# 3.8. Function definition¶

In this section, the definitions are stored in files.

## 3.8.1. Definition¶

You can define function the same way than variable, but using a slightly different syntax.

```\$ cat docexample/fun_def.txt
square( x ) := x * x;
square( 12 )
```
```\$ eq eval -f docexample/fun_def.txt
144
```

It’s possible to have function with multiple parameters too

```\$ cat docexample/fun_multi.txt
fun_multi( x, y ) := sum( n = x, 10, y * x );

fun_multi( 8, 2 )
```
```\$ eq eval -f docexample/fun_multi.txt
48
```

## 3.8.2. Mathcing¶

You may now want to define functions with many if to change behaviour of your definitions and everything. Sad news, there is no if, no while and no for in Eq Language. But the language provide an other mean to control behaviour, the unification.

### 3.8.2.1. Unification¶

We are now going to define a function whose behaviour change in function of the value of it’s parameters.

```\$ cat docexample/fun_unif1.txt
uniftest( 3, a ) := 2 * a;
uniftest( 1, a ) := a * a;

uniftest( 3, 12 ) * uniftest( 1, 2 )
```
```\$ eq eval -f docexample/fun_unif1.txt
96
```

In the first call uniftest try to match the first argument (here 3) with it’s first pattern (here 3, also, nice). As these two value Match it then continue with the variable a. As a is a variable, it can match with anything at least once. So the first definition of the uniftest match with the given parameters so 2 * a is returned but a is substituted by 12.

For the second call to uniftest We try to match 1 to 3, which can’t work. So we jump to the second definition and by the same principle, 2 * 2 is returned.

The rule for choosing function definition is to take the first definition which match the given argument. So definition order matters.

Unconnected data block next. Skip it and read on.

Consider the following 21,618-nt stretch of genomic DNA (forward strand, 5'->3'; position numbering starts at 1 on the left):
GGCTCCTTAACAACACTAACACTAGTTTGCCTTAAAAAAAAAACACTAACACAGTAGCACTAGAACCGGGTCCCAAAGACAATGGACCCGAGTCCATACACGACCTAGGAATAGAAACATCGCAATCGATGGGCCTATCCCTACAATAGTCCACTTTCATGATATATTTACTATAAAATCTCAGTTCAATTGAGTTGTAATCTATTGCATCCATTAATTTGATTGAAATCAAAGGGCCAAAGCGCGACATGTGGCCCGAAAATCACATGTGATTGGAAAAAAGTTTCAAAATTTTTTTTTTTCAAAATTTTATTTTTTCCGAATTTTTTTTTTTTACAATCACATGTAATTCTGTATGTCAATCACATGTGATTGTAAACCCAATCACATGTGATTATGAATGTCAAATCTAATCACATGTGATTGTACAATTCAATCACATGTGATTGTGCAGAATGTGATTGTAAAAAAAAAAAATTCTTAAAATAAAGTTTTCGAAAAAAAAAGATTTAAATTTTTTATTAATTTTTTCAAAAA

### 3.8.2.2. Example : creating a if¶

We now have all the tools necessary to create a if construct by ourselves. By using a specific value to determine which definition of the function to choose, we can write it easily.

```\$ cat docexample/if_example.txt
-- if( condition (boolean), then, else )
if_( true, a, b )  := a;
if_( false, a, b ) := b;
if_( otherwise, a, b ) := undefined;

if_( 3 > 2, yes, no )
```
```\$ eq eval -f docexample/if_example.txt
yes
```

That was easy. When you find a -- token, the rest of the line is considered as a comment. You can write {- multiline comment like in this sample -}. It’s time to introduce you to some special values :

• true
• false

Which are the Boolean values. All comparisons operators generate a boolean value. So to define an if, it’s a good thing to use them. The if got a third case, which is a bit weird. In a normal utilisation, an if should always use boolean value as first argument (the conditional argument. The reason of this definition need an example :

```\$ cat docexample/pattern_failure.txt
myfunc( 1 ) := ok;
myfunc( 2 ) := foo;
myfunc( 3 ) := bar;

myfunc( 42 )
```
```\$ eq eval -f docexample/pattern_failure.txt; true
No function definition match the parameters
myfunc(42)

#
```

What you can see here is a pattern matching error. But instead of generating a hard crash, we return the special variable undefined, which can help you to reuse some result later. You can bound the undefined variable like any other variable, it’s just a convention.

Before I told you that the Eq Language didn’t possess an if construct. I have to admit that I lied a bit. There is an if function, defined in the standard library. You can read the standard library (which is rather thin at the moment), but if you modify it the modification won’t be taken into account.